PMCC PMCC

Search tips
Search criteria

Advanced
Results 1-7 (7)
 

Clipboard (0)
None

Select a Filter Below

Journals
Year of Publication
Document Types
1.  Volumetric PET/CT parameters predict local response of head and neck squamous cell carcinoma to chemoradiotherapy 
Cancer Medicine  2014;3(5):1368-1376.
It is not well established whether pretreatment 18F-FDG PET/CT can predict local response of head and neck squamous cell carcinoma (HNSCC) to chemoradiotherapy (CRT). We examined 118 patients: 11 with nasopharyngeal cancer (NPC), 30 with oropharyngeal cancer (OPC), and 77 with laryngohypopharyngeal cancer (LHC) who had completed CRT. PET/CT parameters of primary tumor, including metabolic tumor volume (MTV), total lesion glycolysis (TLG), and maximum and mean standardized uptake value (SUVmax and SUVmean), were correlated with local response, according to primary site and human papillomavirus (HPV) status. Receiver-operating characteristic analyses were made to access predictive values of the PET/CT parameters, while logistic regression analyses were used to identify independent predictors. Area under the curve (AUC) of the PET/CT parameters ranged from 0.53 to 0.63 in NPC and from 0.50 to 0.54 in OPC. HPV-negative OPC showed AUC ranging from 0.51 to 0.58, while all of HPV-positive OPCs showed complete response. In contrast, AUC ranged from 0.71 to 0.90 in LHC. Moreover, AUCs of MTV and TLG were significantly higher than those of SUVmax and SUVmean (P < 0.01). After multivariate analysis, high MTV >25.0 mL and high TLG >144.8 g remained as independent, significant predictors of incomplete response compared with low MTV (odds ratio [OR], 13.4; 95% confidence interval [CI], 2.5–72.9; P = 0.003) and low TLG (OR, 12.8; 95% CI, 2.4–67.9; P = 0.003), respectively. In conclusion, predictive efficacy of pretreatment 18F-FDG PET/CT varies with different primary sites and chosen parameters. Local response of LHC is highly predictable by volume-based PET/CT parameters.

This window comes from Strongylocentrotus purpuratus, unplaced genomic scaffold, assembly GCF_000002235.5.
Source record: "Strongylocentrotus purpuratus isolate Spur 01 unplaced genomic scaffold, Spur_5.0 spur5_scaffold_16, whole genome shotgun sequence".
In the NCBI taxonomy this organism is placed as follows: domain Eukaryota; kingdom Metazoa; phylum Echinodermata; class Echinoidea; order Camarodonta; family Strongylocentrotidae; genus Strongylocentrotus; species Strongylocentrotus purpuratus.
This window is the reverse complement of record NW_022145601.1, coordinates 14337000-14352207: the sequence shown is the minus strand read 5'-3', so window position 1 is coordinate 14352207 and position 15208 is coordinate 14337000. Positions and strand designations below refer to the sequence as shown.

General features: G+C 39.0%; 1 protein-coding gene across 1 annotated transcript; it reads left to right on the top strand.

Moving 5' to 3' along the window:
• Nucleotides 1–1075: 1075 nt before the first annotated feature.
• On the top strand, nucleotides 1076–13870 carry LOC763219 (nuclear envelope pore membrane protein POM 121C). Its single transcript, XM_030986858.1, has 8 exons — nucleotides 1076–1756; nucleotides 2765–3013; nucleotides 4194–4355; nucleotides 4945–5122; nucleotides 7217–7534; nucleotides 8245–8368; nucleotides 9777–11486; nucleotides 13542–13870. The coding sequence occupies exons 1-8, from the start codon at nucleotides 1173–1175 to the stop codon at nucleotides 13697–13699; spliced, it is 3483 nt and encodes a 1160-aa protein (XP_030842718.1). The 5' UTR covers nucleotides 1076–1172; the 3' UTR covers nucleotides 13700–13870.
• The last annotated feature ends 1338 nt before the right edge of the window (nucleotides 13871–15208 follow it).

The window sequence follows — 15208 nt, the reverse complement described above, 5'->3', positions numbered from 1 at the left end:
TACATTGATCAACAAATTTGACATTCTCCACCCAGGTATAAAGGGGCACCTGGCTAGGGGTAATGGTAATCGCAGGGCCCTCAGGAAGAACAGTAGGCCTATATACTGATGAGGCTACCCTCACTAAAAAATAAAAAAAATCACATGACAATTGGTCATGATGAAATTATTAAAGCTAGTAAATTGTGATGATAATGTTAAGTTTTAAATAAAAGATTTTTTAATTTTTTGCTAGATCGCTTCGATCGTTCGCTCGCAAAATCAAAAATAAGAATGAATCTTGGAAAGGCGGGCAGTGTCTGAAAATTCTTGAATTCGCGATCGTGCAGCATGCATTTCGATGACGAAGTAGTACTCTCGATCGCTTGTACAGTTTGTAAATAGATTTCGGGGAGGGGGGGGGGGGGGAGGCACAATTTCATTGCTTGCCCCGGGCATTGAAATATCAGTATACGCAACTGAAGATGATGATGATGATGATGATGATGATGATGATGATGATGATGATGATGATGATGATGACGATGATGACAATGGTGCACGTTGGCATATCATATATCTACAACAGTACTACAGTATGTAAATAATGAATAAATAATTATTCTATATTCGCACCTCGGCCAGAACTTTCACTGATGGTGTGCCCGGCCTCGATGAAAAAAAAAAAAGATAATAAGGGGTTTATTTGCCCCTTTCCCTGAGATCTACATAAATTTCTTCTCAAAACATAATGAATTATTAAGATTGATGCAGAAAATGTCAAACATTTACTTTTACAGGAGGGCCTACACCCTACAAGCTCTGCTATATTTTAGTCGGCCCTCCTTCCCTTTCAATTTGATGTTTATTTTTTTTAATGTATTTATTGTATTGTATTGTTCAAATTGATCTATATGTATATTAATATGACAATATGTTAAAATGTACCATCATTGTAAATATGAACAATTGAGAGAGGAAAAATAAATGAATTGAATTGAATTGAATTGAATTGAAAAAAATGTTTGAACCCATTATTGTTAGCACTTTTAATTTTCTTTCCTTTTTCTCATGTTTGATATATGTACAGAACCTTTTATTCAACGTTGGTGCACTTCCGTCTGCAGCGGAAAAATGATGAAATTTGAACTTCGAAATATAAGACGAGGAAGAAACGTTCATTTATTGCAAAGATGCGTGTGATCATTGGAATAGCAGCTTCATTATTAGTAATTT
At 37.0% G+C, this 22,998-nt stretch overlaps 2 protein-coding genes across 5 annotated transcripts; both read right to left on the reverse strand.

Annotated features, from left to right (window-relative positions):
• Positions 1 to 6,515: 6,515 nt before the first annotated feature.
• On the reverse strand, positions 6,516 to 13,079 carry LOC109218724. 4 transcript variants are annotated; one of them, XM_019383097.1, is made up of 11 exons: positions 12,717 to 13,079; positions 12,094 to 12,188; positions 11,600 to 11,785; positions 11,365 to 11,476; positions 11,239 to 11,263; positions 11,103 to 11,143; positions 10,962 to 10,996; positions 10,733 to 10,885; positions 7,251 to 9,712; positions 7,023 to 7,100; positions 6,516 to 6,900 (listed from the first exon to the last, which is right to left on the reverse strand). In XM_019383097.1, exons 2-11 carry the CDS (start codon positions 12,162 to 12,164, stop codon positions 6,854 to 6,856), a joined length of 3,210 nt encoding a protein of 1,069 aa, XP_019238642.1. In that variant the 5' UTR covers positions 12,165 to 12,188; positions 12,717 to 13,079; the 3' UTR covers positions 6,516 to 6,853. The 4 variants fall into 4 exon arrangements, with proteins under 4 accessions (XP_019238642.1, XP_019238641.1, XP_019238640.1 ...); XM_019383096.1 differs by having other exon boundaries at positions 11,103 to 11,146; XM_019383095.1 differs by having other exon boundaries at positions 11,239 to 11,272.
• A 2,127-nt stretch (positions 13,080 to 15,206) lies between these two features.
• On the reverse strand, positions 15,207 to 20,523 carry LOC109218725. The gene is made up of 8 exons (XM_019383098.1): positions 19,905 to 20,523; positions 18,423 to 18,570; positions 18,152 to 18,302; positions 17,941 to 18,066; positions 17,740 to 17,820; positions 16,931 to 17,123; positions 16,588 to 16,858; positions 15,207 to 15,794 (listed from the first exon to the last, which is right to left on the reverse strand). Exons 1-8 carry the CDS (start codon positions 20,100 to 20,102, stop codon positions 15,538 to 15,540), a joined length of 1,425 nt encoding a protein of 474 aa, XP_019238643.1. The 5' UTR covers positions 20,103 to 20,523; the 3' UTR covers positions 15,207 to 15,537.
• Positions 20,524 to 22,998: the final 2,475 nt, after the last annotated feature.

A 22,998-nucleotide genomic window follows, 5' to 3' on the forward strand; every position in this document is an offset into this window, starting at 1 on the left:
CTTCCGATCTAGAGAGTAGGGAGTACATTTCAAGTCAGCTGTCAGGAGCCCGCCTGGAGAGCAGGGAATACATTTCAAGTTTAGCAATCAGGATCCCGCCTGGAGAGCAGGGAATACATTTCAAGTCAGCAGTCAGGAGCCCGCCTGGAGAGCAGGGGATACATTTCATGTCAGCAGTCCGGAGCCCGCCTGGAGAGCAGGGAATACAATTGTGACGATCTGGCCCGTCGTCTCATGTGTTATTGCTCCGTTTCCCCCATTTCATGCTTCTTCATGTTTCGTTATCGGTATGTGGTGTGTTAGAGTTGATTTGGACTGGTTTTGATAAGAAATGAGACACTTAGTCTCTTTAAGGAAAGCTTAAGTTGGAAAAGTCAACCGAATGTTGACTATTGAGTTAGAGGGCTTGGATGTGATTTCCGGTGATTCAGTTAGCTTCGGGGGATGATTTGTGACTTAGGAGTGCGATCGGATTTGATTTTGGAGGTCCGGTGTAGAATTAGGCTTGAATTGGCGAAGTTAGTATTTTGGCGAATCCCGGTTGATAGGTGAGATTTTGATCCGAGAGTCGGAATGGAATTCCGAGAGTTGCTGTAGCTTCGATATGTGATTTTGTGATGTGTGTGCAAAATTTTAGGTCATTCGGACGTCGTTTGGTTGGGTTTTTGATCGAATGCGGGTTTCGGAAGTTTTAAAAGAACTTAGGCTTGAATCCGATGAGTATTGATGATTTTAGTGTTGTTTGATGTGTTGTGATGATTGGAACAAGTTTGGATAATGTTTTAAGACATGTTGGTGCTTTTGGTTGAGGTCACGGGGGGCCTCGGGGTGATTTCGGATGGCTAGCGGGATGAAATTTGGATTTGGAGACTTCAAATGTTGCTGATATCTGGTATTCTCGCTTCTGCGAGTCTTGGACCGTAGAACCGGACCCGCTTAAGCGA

doi:10.1002/cam4.295
PMCID: PMC4302687  PMID: 25045041
Chemoradiotherapy; head and neck squamous cell carcinoma; local response; metabolic tumor volume; total lesion glycolysis
2.  Dosimetry analyses comparing high-dose-rate brachytherapy, administered as monotherapy for localized prostate cancer, with stereotactic body radiation therapy simulated using CyberKnife 
Journal of Radiation Research  2014;55(6):1114-1121.